See topics on the course schedule below for the specific progression of topics. This course provides a systematic introduction to the physics of charged particle beam accelerators. Topics include: particle sources and injectors, field calculations of magnetic and electric focusing and bending optics, particle equations of motion, multipole descriptions of applied focusing and bending fields, thin-lens and quadrupole focusing, edge focusing, solenoid focusing and beam canonical angular momentum, phase amplitude methods and Hill-F¢s equation to describe linear focusing, phase advance in periodic focusing lattices, the Courant-Snyder invariant and beam emittance, dispersive and chromatic effects, momentum compaction in rings, acceleration induced effects on beam emittance, resonance effects, longitudinal particle acceleration with emphasis on RF technology, RF cavities and traveling wave structures, Panofsky¢s equation describing longitudinal RF focusing, longitudinal beam dynamics in linacs and rings, beam cooling, and space-charge effects, and advanced acceleration techniques. Concepts are illustrated by brief application sketches applying to a variety of linear and circular architecture machines including synchrotrons, electron storage rings, and light sources. Application lectures will cover a variety of machines.


The schedule below will be adjusted as the course progresses.

Lecture Notes:

Lecture notes will be periodically posted on the course web site under the linked directories below for Prof. Lund and Hao. Paper copies of lecture notes will be handed out in class to aid note taking. When possible, corrections and additions will be posted on the course web site subsequent to lectures. Materials are organized by lecture. Postings will be in pdf format. In some cases, notes are posted in both one slide per page (for presentation; e.g., 01.lecture.pdf) (presentation) and 4 slides per page (handouts, for more compact printing; e.g., 01.lecture_ho.pdf) formats. Notes will be maintained on this on this web site after the course with occasional updates, corrections, and extensions until a next version of the course is given. At that time, the web site will be frozen with a link to the newer version.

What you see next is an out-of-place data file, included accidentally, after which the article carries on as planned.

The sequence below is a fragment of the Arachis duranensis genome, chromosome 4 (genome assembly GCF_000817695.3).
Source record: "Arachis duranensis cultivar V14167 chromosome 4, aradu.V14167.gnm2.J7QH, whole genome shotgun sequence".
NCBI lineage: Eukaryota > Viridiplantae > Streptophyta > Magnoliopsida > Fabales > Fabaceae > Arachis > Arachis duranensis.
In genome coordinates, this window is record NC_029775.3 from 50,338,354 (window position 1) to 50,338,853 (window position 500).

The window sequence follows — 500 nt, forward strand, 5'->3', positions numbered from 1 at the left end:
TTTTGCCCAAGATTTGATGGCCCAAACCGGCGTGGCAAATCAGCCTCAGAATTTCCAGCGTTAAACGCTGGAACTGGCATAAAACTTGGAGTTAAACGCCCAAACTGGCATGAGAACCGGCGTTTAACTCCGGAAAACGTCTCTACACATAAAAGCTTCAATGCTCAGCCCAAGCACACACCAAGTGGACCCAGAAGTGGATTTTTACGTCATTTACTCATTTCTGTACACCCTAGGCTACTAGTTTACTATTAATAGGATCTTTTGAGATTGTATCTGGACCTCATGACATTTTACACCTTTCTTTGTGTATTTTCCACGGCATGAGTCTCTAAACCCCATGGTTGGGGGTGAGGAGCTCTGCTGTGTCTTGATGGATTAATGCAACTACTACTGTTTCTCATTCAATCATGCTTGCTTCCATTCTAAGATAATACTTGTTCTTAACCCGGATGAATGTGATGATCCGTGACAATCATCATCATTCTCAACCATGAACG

Lund Lectures
Hao Lectures

Supplemental Texts:

The following optional texts can be used for additional background information but are not required for the course:

• Wangler, "RF Linear Accelerators"
• Conte and MacKay, "An Introduction of the Physics of Particle Accelerators"
• Edwards and Syphers, "An Introduction to the Physics of High Energy Accelerators"
• Wiedemann, "Particle Accelerator Physics"
• Wille, "The Physics of Particle Accelerators An Introduction"
• SY Lee, "Accelerator Physics"
• Berz, Makino, and Wan, "An Introduction to Accelerator Physics"

Several of these are available online via the MSU library.

Problem Sets (70% Course Grade):

Problem sets will be handed out in class and subsequently posted below in pdf format on the course web site in the linked directory below. The problem sets are due at the start of lectures on the day specified on the problem sets and schedule. Solutions will not be posted on this web site, but paper copies of solutions will be handed out in class.

Problem Sets

Final Exam (30% Grade):

A take home final exam will be handed out at the end of the last lecture and subsequently posted in pdf format on the course web site in the directory below. The final exam is due at the time specified on the exam and will likely have a duration of one to two days. Solutions will not be posted on this web site, but paper copies of solutions will be handed out when the exam is returned.

Final Exam

Previous and Related Versions of This Course:

This course will be given at MSU, depending on demand and needs, either every other year or every year during Spring semesters. Also, a version of the course will be taught at the US Particle Accelerator School (USPAS) using essentially the same materials in an compressed two-week intensive school format. The USPAS version will be taught in a two to three year repetition cycle at locations around the country where the USPAS sessions are held. MSU graduate credit can be given for MSU students taking the class at USPAS. Contact the instructors for more information.

June 2018: USPAS Intensive School Version
Spring 2016: PHY 905 Fundamentals of Accelerator Physics